You know that old saying, “You can't take it with you?” It's true in an earthly sense. If we play for earthly things, they just don't last. But in the spiritual sense you can take it with you. You can trade in wanton mammon for the eternal. In the parable of the good and faithful steward, he was rewarded for his work by being given rule over a number of cities. What we do here can be put into an eternal bank.
Are you completely free from cancer now?
I am. We were fortunate to catch it at an early stage. I still go in for a checkup every year to make sure all is clear.
How did growing up on a pig farm in Parker, Kan., prepare you for a career as a public servant?
Being raised on a farm helped instill a work ethic and a strong desire to serve. It was a small family farm, which my dad and brother (I have two brothers and a sister) still operate today.
How did you get from agriculture to law to politics?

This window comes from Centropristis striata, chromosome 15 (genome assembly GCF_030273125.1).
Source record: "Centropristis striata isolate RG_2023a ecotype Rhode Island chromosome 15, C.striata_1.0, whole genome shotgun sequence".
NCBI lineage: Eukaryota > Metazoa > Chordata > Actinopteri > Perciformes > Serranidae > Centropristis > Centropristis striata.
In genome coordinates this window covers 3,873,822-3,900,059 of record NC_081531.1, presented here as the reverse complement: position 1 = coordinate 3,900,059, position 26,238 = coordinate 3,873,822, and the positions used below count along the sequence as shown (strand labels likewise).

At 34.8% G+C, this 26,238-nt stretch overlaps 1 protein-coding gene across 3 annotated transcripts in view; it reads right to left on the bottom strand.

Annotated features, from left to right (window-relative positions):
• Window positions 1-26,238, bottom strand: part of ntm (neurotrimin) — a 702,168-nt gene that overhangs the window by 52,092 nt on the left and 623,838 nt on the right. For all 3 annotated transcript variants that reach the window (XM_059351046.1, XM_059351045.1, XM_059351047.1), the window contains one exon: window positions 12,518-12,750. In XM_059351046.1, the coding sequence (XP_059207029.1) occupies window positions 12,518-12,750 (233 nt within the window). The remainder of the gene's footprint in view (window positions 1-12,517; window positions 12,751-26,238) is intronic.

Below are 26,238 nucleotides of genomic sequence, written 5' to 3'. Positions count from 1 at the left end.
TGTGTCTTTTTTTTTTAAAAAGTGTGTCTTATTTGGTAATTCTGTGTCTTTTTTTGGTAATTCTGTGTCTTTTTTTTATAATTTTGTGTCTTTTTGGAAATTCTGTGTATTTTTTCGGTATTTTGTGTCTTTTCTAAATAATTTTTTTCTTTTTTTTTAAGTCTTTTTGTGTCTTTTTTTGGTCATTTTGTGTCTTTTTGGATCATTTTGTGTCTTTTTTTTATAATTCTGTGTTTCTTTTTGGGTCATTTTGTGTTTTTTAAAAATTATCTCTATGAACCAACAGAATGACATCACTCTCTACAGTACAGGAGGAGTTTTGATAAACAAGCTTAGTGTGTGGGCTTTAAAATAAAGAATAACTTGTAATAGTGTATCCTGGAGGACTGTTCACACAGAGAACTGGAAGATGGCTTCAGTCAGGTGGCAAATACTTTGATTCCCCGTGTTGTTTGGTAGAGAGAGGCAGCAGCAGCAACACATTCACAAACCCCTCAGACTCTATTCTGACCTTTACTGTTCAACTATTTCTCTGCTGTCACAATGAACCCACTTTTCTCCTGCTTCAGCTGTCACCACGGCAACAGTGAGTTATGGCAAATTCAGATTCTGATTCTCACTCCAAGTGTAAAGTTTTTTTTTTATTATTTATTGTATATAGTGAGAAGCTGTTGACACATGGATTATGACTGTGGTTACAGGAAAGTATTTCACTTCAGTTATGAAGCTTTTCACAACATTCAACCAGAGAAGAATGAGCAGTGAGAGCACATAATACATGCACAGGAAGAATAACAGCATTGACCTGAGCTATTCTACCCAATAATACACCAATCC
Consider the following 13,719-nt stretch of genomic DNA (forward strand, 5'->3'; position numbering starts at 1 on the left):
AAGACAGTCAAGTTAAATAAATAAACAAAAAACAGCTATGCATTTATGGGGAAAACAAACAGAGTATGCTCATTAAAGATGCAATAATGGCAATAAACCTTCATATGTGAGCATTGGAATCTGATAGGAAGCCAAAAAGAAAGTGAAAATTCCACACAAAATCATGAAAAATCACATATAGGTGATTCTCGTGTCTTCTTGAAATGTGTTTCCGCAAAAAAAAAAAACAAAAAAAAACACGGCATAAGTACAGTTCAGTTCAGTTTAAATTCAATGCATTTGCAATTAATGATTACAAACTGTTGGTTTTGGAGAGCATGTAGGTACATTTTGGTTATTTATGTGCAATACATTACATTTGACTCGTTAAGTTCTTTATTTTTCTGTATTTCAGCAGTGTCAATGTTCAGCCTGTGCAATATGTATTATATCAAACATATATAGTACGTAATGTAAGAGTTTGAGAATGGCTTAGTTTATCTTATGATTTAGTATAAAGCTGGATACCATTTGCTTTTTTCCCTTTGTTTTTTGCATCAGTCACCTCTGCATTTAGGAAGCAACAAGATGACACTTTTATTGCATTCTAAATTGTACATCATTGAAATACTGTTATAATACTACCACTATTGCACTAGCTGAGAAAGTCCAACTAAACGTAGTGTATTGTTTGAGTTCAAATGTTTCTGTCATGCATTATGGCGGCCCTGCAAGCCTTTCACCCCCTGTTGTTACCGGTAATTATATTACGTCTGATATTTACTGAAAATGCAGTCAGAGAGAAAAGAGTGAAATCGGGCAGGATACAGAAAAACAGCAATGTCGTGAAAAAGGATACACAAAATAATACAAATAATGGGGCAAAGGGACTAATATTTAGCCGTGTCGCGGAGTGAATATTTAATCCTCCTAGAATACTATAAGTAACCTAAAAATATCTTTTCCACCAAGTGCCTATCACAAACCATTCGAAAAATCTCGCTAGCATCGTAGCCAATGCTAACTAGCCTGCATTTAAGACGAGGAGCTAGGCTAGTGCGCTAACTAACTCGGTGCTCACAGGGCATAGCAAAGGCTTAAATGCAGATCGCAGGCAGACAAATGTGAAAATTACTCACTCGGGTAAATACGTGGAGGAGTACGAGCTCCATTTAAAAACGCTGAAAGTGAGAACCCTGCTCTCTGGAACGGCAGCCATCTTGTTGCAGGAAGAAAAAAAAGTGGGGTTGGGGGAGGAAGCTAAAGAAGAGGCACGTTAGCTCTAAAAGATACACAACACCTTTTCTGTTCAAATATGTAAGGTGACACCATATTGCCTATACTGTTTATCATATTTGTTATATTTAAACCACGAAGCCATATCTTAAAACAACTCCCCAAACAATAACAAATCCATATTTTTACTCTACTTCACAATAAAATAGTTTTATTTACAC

I was involved with Future Farmers of America and expected to go back to the farm after school. Law was a profession that I thought I could do to support the farming. But my wife didn't want to go back to the farm. From law to politics is a natural move because you already understand the law and are now switching to writing laws. [Brownback became the youngest secretary of agriculture in state history in 1986].
You aren't able on Capitol Hill to say the same things you can now to Catholic readers. How do you express your faith in Washington?
Eternal principles don't change no matter whom you are talking to. Fortunately we can put them into the language of the day. For example, you can rephrase “to whom expected,” and people will know what you mean even if they don't know it's from the Bible.
Does an eternal perspective work in Washington?
Sure. Talking to a person's spirit and soul rather than to his flesh is much more powerful. For instance, we could discuss the usefulness of the NASA program within the framework of national security. That leads to endless debate. Or we can discuss it from the point of view that one of man's purposes is to soar and to discover. Almost everyone will agree with that.